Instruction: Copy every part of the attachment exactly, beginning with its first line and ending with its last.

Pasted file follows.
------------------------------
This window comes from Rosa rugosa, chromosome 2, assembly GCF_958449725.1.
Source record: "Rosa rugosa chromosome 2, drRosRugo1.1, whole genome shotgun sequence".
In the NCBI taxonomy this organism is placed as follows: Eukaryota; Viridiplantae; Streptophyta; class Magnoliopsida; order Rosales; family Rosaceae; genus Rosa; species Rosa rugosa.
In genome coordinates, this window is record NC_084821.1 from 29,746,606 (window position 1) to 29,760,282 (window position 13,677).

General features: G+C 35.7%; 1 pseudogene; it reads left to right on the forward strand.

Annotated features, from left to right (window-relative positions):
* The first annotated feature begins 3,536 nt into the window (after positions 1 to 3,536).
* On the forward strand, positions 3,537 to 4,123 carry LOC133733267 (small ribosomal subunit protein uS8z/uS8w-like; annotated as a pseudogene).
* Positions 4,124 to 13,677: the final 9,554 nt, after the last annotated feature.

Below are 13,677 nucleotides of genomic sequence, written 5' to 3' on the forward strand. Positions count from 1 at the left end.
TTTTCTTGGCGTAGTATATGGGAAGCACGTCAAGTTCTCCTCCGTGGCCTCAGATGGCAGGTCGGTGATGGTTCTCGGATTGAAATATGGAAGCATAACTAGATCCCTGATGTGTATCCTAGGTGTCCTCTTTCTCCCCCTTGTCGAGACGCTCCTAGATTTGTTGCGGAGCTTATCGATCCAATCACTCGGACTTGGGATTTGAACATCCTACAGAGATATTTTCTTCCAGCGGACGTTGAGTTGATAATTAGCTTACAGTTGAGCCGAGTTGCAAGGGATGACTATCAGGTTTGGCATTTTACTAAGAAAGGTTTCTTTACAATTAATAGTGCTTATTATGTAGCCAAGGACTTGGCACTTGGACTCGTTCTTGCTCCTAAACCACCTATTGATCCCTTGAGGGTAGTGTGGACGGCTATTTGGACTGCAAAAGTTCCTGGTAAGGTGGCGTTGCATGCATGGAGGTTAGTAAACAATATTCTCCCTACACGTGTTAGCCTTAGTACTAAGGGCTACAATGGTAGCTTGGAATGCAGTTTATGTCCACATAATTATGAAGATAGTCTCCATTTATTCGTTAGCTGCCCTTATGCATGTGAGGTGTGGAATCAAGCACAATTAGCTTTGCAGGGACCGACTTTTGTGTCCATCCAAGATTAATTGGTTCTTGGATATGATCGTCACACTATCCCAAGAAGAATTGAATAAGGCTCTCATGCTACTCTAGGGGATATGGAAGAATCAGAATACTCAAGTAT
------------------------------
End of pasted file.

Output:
This window comes from Rosa rugosa, chromosome 2, assembly GCF_958449725.1.
Source record: "Rosa rugosa chromosome 2, drRosRugo1.1, whole genome shotgun sequence".
In the NCBI taxonomy this organism is placed as follows: Eukaryota; Viridiplantae; Streptophyta; class Magnoliopsida; order Rosales; family Rosaceae; genus Rosa; species Rosa rugosa.
In genome coordinates, this window is record NC_084821.1 from 29,746,606 (window position 1) to 29,760,282 (window position 13,677).

General features: G+C 35.7%; 1 pseudogene; it reads left to right on the forward strand.

Annotated features, from left to right (window-relative positions):
* The first annotated feature begins 3,536 nt into the window (after positions 1 to 3,536).
* On the forward strand, positions 3,537 to 4,123 carry LOC133733267 (small ribosomal subunit protein uS8z/uS8w-like; annotated as a pseudogene).
* Positions 4,124 to 13,677: the final 9,554 nt, after the last annotated feature.

Below are 13,677 nucleotides of genomic sequence, written 5' to 3' on the forward strand. Positions count from 1 at the left end.
TTTTCTTGGCGTAGTATATGGGAAGCACGTCAAGTTCTCCTCCGTGGCCTCAGATGGCAGGTCGGTGATGGTTCTCGGATTGAAATATGGAAGCATAACTAGATCCCTGATGTGTATCCTAGGTGTCCTCTTTCTCCCCCTTGTCGAGACGCTCCTAGATTTGTTGCGGAGCTTATCGATCCAATCACTCGGACTTGGGATTTGAACATCCTACAGAGATATTTTCTTCCAGCGGACGTTGAGTTGATAATTAGCTTACAGTTGAGCCGAGTTGCAAGGGATGACTATCAGGTTTGGCATTTTACTAAGAAAGGTTTCTTTACAATTAATAGTGCTTATTATGTAGCCAAGGACTTGGCACTTGGACTCGTTCTTGCTCCTAAACCACCTATTGATCCCTTGAGGGTAGTGTGGACGGCTATTTGGACTGCAAAAGTTCCTGGTAAGGTGGCGTTGCATGCATGGAGGTTAGTAAACAATATTCTCCCTACACGTGTTAGCCTTAGTACTAAGGGCTACAATGGTAGCTTGGAATGCAGTTTATGTCCACATAATTATGAAGATAGTCTCCATTTATTCGTTAGCTGCCCTTATGCATGTGAGGTGTGGAATCAAGCACAATTAGCTTTGCAGGGACCGACTTTTGTGTCCATCCAAGATTAATTGGTTCTTGGATATGATCGTCACACTATCCCAAGAAGAATTGAATAAGGCTCTCATGCTACTCTAGGGGATATGGAAGAATCAGAATACTCAAGTAT